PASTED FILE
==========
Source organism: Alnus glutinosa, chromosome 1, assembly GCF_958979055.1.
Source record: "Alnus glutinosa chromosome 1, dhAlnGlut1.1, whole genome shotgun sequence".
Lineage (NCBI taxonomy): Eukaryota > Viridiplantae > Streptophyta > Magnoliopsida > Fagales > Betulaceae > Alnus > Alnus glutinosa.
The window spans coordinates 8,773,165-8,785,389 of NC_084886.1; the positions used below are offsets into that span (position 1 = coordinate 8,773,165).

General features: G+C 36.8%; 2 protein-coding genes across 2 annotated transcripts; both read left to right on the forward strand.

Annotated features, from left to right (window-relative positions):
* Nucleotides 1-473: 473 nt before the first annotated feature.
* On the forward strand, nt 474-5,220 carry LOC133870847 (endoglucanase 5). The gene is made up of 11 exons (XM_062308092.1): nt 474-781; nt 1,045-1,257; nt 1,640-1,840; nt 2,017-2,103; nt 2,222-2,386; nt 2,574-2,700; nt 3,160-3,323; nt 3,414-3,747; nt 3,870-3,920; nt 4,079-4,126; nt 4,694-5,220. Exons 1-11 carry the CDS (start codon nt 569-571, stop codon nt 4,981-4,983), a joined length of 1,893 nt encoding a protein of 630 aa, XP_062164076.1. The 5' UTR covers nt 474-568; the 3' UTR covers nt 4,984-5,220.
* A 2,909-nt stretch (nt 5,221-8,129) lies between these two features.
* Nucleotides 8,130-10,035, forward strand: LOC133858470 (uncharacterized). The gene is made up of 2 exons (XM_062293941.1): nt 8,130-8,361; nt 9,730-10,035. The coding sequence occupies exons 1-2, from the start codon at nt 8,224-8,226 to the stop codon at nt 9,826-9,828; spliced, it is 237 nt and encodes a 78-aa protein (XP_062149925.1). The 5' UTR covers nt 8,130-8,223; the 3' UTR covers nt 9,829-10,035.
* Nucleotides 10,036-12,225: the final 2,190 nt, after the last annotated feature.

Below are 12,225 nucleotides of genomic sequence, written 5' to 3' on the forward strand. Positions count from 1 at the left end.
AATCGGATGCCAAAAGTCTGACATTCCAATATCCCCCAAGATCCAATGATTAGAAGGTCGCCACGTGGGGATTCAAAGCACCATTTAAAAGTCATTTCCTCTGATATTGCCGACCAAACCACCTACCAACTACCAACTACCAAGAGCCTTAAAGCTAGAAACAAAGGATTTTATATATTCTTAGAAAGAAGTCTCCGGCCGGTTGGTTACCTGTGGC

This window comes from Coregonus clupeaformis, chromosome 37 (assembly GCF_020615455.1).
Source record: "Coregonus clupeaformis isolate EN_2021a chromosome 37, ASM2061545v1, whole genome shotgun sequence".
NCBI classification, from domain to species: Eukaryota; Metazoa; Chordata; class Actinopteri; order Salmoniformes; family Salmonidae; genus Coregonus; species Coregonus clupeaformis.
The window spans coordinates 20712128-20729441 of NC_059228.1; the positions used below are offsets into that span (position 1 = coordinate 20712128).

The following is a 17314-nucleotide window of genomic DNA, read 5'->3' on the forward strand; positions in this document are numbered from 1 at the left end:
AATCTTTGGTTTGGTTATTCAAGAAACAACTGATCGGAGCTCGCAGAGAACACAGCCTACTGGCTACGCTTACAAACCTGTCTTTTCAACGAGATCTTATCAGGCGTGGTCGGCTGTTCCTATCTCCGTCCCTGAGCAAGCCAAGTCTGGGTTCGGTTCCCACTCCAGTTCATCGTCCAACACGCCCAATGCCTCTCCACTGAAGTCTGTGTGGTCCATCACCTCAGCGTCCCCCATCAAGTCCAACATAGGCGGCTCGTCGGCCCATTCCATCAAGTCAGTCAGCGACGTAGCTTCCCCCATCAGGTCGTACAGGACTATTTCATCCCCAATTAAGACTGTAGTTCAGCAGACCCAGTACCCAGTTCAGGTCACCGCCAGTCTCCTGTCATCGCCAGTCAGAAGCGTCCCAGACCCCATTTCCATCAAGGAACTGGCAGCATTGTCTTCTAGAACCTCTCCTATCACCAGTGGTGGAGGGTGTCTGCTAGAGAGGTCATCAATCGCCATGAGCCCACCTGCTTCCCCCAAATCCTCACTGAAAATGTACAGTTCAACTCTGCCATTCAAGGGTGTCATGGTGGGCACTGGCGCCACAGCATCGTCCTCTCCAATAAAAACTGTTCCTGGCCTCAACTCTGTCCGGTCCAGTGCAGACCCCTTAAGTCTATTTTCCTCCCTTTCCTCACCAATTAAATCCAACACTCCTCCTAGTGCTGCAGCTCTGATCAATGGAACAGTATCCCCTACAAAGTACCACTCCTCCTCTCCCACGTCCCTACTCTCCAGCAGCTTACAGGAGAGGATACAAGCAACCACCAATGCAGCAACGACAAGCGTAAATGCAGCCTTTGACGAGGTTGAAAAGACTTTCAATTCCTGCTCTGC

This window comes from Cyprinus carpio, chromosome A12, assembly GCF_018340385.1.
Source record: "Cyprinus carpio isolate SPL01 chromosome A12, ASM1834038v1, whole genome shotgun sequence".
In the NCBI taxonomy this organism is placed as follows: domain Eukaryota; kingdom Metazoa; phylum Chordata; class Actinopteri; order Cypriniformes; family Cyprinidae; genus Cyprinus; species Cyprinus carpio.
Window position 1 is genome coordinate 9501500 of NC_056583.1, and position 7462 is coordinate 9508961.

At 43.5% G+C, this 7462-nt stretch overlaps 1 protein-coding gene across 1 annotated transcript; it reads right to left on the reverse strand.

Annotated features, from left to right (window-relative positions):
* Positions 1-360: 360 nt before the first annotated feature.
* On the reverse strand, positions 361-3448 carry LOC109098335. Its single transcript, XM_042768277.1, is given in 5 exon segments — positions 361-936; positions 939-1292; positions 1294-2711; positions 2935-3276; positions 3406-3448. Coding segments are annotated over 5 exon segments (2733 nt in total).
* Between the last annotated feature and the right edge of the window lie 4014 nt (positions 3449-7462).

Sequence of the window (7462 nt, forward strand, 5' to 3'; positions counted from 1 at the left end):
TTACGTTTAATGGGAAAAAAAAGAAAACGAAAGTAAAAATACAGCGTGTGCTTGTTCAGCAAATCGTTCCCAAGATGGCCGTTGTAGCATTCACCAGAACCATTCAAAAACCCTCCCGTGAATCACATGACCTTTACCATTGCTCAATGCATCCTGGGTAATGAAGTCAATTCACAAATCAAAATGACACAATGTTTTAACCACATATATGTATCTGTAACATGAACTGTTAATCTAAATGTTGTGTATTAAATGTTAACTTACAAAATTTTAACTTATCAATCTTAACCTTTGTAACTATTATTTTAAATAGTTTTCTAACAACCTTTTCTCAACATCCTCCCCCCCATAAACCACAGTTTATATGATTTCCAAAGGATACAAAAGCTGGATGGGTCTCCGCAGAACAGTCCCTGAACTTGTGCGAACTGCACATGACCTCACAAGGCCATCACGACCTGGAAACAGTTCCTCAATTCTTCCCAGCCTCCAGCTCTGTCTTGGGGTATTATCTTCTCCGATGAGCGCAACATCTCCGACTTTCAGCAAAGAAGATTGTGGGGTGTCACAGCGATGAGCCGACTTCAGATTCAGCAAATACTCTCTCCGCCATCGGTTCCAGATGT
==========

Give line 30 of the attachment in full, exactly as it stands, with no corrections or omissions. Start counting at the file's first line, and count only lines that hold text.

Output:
TTACGTTTAATGGGAAAAAAAAGAAAACGAAAGTAAAAATACAGCGTGTGCTTGTTCAGCAAATCGTTCCCAAGATGGCCGTTGTAGCATTCACCAGAACCATTCAAAAACCCTCCCGTGAATCACATGACCTTTACCATTGCTCAATGCATCCTGGGTAATGAAGTCAATTCACAAATCAAAATGACACAATGTTTTAACCACATATATGTATCTGTAACATGAACTGTTAATCTAAATGTTGTGTATTAAATGTTAACTTACAAAATTTTAACTTATCAATCTTAACCTTTGTAACTATTATTTTAAATAGTTTTCTAACAACCTTTTCTCAACATCCTCCCCCCCATAAACCACAGTTTATATGATTTCCAAAGGATACAAAAGCTGGATGGGTCTCCGCAGAACAGTCCCTGAACTTGTGCGAACTGCACATGACCTCACAAGGCCATCACGACCTGGAAACAGTTCCTCAATTCTTCCCAGCCTCCAGCTCTGTCTTGGGGTATTATCTTCTCCGATGAGCGCAACATCTCCGACTTTCAGCAAAGAAGATTGTGGGGTGTCACAGCGATGAGCCGACTTCAGATTCAGCAAATACTCTCTCCGCCATCGGTTCCAGATGT